Certainly. As part of the Department’s response to the Gershon report, we have said that the estate properties will possibly be held and managed on a corporate basis for Natural England and the Commission for Rural Communities. It is also worth saying that the estate’s footprint should reduce significantly from the 80 or so sites across the country occupied by the existing organisations, particularly in the light of the more flexible and customer-focused ways of working envisaged and the joining up with partner organisations across the DEFRA family and beyond. Over time, we expect the final estate figure to be in the order of 50 sites across the country, subject to the introduction of more flexible and customer-focused ways of working, to IT to support that reduction and to Natural England’s final business need.
There was a request for an assurance that the IT will be delivered on time and to budget. The right hon. Member for Fylde (Mr. Jack) raised that point on Second Reading and I have written to him accordingly. If the Committee wishes, I will circulate that letter to members of the Committee—seeing nodding heads, I will do that. I assure my hon. Friend the Member for Sherwood that I am aware of the difficulties involved with IT, including those of the Rural Payments Agency, and my officials are considering the matter very carefully. We are not complacent, but it would be rash of me to make promises about the outcomes.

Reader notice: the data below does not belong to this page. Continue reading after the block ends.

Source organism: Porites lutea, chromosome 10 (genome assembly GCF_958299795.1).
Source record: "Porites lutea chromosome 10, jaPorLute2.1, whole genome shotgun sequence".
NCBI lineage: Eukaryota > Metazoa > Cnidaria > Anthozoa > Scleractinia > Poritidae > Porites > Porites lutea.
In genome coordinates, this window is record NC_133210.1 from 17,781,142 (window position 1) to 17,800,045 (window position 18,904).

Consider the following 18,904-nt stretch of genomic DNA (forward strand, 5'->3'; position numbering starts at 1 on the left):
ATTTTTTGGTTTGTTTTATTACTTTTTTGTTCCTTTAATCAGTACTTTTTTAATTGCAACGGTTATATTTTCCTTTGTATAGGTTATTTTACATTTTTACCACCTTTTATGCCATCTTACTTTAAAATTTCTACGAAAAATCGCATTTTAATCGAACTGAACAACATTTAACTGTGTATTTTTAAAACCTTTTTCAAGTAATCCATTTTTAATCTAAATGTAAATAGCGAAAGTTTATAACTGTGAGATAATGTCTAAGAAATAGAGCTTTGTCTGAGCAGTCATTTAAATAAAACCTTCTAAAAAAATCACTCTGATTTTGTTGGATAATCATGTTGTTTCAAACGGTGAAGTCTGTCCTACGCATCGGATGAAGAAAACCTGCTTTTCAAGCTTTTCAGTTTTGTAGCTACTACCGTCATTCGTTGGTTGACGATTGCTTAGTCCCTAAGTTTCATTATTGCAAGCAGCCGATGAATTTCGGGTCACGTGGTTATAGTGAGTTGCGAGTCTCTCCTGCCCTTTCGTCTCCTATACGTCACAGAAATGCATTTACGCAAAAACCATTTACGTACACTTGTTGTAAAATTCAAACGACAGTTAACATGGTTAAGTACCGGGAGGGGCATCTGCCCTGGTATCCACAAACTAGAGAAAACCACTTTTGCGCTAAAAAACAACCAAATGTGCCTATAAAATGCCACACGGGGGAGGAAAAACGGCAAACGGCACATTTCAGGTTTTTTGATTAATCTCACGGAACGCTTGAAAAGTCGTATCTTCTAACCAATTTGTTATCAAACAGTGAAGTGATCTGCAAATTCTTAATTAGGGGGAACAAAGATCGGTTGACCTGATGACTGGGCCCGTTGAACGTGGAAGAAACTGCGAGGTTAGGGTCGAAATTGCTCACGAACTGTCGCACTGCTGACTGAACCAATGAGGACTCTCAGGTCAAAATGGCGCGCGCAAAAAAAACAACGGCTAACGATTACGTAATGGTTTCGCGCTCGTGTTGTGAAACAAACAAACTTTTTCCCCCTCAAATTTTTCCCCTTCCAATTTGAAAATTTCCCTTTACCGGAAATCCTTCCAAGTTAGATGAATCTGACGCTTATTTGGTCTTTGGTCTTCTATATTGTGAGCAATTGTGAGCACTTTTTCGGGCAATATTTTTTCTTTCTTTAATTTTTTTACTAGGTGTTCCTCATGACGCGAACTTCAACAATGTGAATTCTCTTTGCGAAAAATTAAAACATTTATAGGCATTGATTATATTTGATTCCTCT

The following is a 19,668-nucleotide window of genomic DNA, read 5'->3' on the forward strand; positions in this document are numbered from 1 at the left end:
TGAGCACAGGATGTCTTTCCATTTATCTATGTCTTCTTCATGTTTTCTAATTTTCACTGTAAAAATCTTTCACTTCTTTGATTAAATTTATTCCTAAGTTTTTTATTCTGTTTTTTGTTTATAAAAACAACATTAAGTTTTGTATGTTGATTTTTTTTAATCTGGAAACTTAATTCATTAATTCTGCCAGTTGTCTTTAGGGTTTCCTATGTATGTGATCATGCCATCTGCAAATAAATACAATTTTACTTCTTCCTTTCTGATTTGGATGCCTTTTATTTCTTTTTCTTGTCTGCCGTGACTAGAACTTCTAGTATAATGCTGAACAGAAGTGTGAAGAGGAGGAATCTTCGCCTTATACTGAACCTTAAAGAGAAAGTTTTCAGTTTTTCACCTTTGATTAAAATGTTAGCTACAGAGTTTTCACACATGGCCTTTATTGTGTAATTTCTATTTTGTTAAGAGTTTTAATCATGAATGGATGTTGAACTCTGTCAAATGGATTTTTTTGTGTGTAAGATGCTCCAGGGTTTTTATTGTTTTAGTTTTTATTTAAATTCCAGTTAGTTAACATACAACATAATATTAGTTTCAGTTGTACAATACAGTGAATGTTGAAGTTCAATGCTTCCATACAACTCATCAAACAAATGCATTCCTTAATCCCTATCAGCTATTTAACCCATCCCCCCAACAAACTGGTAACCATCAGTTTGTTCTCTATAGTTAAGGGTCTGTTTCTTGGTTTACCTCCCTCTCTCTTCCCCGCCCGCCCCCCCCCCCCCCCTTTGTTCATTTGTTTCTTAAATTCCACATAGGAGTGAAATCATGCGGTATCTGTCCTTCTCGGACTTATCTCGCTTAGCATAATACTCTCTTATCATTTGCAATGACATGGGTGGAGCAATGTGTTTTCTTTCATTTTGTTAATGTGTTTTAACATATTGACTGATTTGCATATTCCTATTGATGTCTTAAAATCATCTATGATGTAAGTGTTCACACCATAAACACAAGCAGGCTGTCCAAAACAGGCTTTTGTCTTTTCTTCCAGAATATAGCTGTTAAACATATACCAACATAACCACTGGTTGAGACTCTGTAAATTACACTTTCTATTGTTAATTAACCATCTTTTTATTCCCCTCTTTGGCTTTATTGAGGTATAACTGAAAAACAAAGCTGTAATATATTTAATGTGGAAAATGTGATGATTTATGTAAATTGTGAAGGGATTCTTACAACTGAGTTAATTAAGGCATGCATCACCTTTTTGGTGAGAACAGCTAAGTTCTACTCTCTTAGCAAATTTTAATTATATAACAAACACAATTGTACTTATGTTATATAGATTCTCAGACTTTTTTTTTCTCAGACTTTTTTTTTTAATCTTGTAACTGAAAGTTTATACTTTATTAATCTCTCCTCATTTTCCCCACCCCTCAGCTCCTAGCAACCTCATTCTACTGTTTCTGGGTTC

It is clearly our intention that the IT should be on-time, on-budget, effective and work well to allow staff to get on with the job they want to do, rather than wrestle with IT problems. That is our intention and I have a fair degree of confidence from the conversations I have had that the IT challenge in respect of setting up the new organisations is considerably simpler than the problems of the Rural Payments Agency: the establishment of single payment systems, the entry-level system and the consequent issues of digitisation of maps and so on. As far as I am aware, there are no digitised map issues attached to the formation of Natural England and the Commission for Rural Communities.
Those bodies will be responsible for access, so presumably they are taking over the whole of the responsibility from the Countryside Agency for mapping all open country. Presumably, they have a huge mapping exercise to undertake. One would assume that they will use the same maps as the RPA rather than reinvent the wheel—even if it has been badly invented.